Muskoka Music Festival helps businesses recoup pandemic losses

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The first Tall Pines Music and Arts Festival kicked off in Gravenhurst on Saturday.

Canadian musicians from across the country and local vendors gathered near the wharf in Muskoka for a weekend of live music and crafts.

“It’s absolutely a godsend. Music heals, and that’s what we really want to do with this festival,” said Kevin Goodman, organizer and CEO of Front Row Center Music and Entertainment.

After two years of limited gigs and festivals, Goodman says they weren’t sure what this year’s summer would bring.

As restrictions began to ease across the province earlier in the year, he and his team began putting the pieces in place and building the lineup of musicians to kick off the summer music festival season in Muskoka.

“It’s so amazing to be back in live music,” Goodman said. “It’s so amazing to be here in Muskoka. We’re thrilled with the emotion that live music brings.”

The feeling of gratitude is not only felt by the organizers. Local vendors from across the Muskoka region who have settled in Tall Pines told CTV News they have been forced to suspend business due to the pandemic.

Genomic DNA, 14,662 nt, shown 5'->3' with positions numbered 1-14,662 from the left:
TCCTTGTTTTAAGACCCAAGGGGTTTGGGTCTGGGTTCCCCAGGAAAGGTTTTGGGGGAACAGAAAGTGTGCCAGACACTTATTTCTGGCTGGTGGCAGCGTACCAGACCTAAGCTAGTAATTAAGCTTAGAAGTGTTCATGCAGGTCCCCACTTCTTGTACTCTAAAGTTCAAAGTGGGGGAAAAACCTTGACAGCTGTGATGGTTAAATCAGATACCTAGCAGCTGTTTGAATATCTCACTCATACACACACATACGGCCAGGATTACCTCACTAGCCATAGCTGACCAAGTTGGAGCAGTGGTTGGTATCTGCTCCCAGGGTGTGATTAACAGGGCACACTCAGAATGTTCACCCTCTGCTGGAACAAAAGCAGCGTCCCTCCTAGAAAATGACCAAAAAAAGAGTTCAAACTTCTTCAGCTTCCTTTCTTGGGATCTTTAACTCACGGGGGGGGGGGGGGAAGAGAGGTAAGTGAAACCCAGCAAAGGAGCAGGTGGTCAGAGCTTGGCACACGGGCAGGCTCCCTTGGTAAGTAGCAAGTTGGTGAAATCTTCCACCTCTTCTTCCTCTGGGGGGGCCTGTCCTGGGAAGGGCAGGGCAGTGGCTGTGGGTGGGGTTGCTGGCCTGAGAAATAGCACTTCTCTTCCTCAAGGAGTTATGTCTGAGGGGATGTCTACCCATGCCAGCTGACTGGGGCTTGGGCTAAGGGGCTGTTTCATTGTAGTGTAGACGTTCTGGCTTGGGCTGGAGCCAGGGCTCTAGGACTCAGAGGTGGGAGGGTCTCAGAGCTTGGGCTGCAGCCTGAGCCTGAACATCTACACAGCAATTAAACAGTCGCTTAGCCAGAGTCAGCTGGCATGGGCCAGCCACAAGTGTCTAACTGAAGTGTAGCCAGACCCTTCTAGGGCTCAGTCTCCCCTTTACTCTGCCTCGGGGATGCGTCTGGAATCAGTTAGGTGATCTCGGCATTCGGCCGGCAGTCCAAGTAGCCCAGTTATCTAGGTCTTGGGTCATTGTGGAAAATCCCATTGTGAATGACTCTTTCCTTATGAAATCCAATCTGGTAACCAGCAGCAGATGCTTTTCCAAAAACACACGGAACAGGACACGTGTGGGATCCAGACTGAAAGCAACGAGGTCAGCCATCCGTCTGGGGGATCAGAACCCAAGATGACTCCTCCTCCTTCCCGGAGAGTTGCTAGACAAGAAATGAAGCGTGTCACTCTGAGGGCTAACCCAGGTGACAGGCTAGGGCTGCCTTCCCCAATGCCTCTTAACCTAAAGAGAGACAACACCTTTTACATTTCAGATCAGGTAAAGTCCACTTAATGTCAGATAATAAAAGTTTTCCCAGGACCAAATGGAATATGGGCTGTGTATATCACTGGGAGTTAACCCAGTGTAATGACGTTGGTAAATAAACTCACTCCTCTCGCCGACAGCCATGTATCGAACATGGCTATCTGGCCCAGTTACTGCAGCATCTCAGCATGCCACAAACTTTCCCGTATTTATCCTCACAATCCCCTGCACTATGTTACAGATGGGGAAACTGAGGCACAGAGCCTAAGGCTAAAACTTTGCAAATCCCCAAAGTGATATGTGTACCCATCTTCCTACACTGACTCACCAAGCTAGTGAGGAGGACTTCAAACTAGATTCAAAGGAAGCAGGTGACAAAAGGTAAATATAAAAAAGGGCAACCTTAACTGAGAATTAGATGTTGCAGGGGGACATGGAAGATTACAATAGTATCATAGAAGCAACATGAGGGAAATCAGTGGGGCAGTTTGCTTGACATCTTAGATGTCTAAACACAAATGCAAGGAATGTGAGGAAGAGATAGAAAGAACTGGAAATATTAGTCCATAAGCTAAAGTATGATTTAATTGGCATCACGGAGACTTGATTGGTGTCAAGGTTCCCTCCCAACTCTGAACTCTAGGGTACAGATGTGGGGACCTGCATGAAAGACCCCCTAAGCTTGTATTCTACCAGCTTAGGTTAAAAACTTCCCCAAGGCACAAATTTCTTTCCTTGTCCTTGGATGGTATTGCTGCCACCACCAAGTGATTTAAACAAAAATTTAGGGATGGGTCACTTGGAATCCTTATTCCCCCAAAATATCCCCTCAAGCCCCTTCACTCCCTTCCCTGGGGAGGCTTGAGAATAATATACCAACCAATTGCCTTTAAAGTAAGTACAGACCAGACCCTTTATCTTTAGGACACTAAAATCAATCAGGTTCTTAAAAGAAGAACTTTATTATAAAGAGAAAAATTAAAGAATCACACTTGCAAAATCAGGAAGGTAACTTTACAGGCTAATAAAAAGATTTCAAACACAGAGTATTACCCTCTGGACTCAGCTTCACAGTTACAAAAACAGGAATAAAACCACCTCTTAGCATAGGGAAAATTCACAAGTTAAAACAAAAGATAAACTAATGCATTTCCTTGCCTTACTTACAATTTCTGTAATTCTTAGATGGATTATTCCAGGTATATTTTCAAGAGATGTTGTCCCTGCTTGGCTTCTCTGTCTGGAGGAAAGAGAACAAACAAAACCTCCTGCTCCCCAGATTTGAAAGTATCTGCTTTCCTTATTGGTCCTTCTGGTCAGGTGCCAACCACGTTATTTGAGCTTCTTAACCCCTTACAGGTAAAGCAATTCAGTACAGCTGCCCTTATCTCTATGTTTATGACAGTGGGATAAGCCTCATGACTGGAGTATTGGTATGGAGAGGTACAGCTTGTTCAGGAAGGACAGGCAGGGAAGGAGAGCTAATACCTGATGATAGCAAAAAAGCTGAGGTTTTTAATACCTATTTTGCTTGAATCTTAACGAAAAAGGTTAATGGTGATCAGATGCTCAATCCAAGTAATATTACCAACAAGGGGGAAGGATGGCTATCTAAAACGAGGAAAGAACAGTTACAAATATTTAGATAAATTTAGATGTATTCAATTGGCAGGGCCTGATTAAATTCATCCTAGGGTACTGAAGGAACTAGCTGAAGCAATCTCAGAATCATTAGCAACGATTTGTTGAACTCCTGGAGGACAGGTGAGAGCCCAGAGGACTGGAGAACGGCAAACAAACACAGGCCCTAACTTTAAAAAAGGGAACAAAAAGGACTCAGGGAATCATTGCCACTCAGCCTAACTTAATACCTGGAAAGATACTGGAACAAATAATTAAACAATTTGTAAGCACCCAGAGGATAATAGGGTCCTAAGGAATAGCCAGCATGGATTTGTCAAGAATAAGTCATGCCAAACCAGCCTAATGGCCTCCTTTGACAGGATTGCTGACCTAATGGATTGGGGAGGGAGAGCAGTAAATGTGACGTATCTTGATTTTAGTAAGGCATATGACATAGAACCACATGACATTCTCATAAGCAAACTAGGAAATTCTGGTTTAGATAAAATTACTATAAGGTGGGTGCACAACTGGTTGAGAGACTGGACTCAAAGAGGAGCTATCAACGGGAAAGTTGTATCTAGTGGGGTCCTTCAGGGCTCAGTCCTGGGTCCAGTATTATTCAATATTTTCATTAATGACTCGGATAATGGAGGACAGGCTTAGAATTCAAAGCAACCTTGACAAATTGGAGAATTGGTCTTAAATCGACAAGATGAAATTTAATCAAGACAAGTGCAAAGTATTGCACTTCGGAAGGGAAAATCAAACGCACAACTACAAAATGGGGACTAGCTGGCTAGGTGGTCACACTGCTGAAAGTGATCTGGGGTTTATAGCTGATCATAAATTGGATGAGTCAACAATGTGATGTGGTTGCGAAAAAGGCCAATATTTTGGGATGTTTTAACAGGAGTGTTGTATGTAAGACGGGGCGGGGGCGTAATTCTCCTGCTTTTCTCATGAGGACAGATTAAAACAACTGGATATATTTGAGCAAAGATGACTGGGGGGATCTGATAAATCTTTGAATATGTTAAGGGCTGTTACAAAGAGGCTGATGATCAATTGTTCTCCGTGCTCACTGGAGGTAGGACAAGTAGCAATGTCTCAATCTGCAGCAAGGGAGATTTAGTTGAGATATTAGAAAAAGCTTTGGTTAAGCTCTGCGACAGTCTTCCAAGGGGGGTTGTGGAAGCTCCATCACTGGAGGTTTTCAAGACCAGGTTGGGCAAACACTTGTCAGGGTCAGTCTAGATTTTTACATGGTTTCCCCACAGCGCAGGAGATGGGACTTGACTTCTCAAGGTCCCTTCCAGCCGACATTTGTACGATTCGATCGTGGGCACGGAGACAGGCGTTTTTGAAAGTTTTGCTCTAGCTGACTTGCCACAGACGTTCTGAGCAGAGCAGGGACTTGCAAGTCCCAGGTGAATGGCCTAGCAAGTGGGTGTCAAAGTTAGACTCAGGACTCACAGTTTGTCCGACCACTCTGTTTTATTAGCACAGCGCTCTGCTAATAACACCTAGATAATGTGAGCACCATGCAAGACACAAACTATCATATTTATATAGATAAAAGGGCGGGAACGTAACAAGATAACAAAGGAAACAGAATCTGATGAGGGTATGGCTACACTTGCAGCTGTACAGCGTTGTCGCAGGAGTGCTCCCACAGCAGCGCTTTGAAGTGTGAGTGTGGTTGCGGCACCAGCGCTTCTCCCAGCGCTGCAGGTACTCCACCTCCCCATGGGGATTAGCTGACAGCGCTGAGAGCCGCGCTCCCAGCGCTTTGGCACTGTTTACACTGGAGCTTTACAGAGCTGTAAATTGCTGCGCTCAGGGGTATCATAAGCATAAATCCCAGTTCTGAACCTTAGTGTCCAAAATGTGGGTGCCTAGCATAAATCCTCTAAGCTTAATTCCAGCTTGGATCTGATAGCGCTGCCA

“I’m so excited that it’s been a long two years,” said Margo Gracey, owner of Bramblewood Studio.

“It’s just wonderful to feel like we’re doing something normal again,” said Catharine Miller, owner of Muskoka Mercantile.

With the resumption of festivals, they dusted off their cash registers again and resumed their activities.

“They are so important to our economy,” said Janet O’Connell, general manager of Muskoka Tourism. “Reopening does not mean a recovery for tourism businesses; many of our businesses have gone into deep debt.”

Over the two-day event, organizers believe thousands could attend the festival, and they hope to make Tall Pines an annual tradition in Muskoka.

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